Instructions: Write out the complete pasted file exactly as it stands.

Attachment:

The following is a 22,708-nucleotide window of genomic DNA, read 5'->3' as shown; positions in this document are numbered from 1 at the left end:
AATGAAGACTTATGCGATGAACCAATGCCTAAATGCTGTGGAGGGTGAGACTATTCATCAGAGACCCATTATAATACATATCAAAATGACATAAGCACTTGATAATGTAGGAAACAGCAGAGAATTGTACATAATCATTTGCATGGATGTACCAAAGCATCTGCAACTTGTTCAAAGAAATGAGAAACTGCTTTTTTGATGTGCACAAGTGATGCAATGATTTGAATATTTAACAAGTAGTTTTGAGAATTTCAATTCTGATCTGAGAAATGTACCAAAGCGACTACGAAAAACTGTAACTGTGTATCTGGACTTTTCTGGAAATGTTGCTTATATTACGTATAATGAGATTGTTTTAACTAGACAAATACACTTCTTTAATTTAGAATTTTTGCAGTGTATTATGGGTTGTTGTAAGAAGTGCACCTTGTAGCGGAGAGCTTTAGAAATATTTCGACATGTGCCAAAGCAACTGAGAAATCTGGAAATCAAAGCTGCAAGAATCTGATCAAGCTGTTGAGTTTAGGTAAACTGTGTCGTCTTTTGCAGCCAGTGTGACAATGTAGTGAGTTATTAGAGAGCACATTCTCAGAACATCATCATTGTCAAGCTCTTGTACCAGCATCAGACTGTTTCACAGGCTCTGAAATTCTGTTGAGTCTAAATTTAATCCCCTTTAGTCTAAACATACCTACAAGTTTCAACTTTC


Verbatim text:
The following is a 22,708-nucleotide window of genomic DNA, read 5'->3' as shown; positions in this document are numbered from 1 at the left end:
AATGAAGACTTATGCGATGAACCAATGCCTAAATGCTGTGGAGGGTGAGACTATTCATCAGAGACCCATTATAATACATATCAAAATGACATAAGCACTTGATAATGTAGGAAACAGCAGAGAATTGTACATAATCATTTGCATGGATGTACCAAAGCATCTGCAACTTGTTCAAAGAAATGAGAAACTGCTTTTTTGATGTGCACAAGTGATGCAATGATTTGAATATTTAACAAGTAGTTTTGAGAATTTCAATTCTGATCTGAGAAATGTACCAAAGCGACTACGAAAAACTGTAACTGTGTATCTGGACTTTTCTGGAAATGTTGCTTATATTACGTATAATGAGATTGTTTTAACTAGACAAATACACTTCTTTAATTTAGAATTTTTGCAGTGTATTATGGGTTGTTGTAAGAAGTGCACCTTGTAGCGGAGAGCTTTAGAAATATTTCGACATGTGCCAAAGCAACTGAGAAATCTGGAAATCAAAGCTGCAAGAATCTGATCAAGCTGTTGAGTTTAGGTAAACTGTGTCGTCTTTTGCAGCCAGTGTGACAATGTAGTGAGTTATTAGAGAGCACATTCTCAGAACATCATCATTGTCAAGCTCTTGTACCAGCATCAGACTGTTTCACAGGCTCTGAAATTCTGTTGAGTCTAAATTTAATCCCCTTTAGTCTAAACATACCTACAAGTTTCAACTTTC